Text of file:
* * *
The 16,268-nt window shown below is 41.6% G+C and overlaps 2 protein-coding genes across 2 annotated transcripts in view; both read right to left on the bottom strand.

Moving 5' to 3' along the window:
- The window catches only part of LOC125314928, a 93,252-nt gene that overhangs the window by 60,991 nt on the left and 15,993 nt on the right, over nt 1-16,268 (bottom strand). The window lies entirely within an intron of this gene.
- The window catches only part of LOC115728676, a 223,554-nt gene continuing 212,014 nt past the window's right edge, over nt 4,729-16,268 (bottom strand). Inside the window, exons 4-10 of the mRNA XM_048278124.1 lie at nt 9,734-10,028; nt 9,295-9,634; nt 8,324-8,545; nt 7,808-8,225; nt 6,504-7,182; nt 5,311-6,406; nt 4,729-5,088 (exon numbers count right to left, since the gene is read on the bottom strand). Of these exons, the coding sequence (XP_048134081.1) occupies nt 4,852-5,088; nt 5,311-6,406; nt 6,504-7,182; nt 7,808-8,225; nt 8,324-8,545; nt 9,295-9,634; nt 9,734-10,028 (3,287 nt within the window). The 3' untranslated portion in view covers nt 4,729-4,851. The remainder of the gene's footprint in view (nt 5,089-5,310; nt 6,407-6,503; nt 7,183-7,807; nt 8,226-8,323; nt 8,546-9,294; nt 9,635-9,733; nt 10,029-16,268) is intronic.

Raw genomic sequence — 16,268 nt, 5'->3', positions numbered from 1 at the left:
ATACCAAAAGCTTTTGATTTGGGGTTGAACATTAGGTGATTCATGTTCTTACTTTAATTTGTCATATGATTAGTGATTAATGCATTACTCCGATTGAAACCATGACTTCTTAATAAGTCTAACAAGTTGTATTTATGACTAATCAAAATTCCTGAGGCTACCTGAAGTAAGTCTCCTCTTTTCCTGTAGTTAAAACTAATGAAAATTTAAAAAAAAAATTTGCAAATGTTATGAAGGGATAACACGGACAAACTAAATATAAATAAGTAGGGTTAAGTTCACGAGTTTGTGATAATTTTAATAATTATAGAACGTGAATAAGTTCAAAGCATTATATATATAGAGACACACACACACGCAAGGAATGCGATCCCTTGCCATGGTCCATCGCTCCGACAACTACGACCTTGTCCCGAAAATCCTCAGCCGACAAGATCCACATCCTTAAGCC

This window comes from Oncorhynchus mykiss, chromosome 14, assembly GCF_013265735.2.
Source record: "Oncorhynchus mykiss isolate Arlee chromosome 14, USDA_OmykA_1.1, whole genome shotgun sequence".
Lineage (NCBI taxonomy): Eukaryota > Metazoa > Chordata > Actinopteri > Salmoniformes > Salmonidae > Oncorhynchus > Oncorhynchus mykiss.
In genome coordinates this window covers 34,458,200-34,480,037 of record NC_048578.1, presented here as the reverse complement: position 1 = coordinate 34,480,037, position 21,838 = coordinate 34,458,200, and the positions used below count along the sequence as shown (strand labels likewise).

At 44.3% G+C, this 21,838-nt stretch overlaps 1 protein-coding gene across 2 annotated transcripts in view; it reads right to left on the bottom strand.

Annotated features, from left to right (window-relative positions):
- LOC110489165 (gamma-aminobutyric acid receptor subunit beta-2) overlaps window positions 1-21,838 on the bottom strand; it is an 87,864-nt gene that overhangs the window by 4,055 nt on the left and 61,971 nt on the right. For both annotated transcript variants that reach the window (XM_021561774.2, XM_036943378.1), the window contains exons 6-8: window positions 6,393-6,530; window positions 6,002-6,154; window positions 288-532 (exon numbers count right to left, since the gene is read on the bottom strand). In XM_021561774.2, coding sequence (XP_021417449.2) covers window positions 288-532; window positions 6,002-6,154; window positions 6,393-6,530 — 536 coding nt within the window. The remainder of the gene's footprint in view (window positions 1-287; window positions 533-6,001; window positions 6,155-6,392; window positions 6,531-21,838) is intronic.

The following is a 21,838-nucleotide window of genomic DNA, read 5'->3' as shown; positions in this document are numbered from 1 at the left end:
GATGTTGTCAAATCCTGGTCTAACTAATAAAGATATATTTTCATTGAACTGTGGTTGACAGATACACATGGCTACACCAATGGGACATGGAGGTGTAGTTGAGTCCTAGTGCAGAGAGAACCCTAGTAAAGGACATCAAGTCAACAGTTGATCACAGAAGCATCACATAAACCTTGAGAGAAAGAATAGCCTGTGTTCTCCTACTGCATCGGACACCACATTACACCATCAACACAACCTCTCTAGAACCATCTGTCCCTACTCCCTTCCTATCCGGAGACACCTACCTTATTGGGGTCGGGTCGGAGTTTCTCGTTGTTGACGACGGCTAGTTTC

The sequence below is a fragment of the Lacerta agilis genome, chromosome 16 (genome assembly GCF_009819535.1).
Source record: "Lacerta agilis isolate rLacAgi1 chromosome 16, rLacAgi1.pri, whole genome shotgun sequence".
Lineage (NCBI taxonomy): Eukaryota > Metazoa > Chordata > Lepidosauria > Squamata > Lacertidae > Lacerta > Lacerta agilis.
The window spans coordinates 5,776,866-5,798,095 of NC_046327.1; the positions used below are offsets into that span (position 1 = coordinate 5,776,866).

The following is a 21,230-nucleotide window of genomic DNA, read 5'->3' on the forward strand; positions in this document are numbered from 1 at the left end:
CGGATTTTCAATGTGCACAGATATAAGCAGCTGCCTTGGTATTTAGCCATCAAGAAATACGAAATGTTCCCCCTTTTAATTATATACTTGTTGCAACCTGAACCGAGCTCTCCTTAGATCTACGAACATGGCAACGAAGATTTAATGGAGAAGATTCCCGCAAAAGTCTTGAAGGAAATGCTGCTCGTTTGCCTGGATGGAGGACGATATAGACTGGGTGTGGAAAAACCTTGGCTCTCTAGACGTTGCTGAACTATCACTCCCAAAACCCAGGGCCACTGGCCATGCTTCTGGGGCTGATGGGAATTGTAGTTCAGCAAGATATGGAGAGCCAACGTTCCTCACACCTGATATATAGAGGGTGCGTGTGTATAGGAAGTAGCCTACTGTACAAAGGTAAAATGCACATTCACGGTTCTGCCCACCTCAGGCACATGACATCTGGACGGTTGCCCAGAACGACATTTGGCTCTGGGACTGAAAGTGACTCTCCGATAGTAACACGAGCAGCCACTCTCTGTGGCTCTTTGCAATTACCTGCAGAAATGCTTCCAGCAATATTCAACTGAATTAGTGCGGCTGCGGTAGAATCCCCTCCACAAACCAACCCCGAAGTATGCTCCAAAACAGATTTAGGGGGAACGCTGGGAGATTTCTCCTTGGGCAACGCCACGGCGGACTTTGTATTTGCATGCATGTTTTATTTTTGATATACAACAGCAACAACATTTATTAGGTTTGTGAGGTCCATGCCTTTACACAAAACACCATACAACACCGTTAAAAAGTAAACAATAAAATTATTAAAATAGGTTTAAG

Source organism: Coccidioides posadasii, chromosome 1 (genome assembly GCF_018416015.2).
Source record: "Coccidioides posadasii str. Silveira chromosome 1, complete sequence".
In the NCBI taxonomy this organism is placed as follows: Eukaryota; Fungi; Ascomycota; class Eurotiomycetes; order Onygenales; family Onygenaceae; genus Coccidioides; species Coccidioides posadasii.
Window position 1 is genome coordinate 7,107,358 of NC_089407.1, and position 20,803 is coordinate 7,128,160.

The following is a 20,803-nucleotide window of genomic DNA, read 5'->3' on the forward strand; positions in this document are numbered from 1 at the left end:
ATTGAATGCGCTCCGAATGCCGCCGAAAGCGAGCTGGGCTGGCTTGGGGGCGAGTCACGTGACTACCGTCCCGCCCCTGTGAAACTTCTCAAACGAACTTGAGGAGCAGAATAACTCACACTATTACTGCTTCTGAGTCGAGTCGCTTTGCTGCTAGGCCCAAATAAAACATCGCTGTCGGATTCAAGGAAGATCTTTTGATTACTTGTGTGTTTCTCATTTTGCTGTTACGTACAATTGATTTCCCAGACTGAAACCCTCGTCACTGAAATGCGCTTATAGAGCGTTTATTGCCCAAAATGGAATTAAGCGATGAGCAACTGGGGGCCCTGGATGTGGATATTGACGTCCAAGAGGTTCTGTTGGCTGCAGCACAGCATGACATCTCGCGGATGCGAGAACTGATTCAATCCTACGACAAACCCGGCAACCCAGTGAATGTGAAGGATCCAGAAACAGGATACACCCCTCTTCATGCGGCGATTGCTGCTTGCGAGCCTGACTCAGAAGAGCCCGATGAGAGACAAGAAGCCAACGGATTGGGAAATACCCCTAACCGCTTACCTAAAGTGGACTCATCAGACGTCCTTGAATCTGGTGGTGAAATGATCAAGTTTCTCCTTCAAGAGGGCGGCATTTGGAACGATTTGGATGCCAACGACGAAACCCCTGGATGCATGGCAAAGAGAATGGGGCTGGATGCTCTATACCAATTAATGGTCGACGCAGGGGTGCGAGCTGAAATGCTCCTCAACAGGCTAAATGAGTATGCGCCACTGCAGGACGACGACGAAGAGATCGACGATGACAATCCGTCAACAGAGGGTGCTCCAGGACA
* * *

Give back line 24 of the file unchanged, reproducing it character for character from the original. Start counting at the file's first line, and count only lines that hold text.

In the NCBI taxonomy this organism is placed as follows: Eukaryota; Fungi; Ascomycota; class Eurotiomycetes; order Onygenales; family Onygenaceae; genus Coccidioides; species Coccidioides posadasii.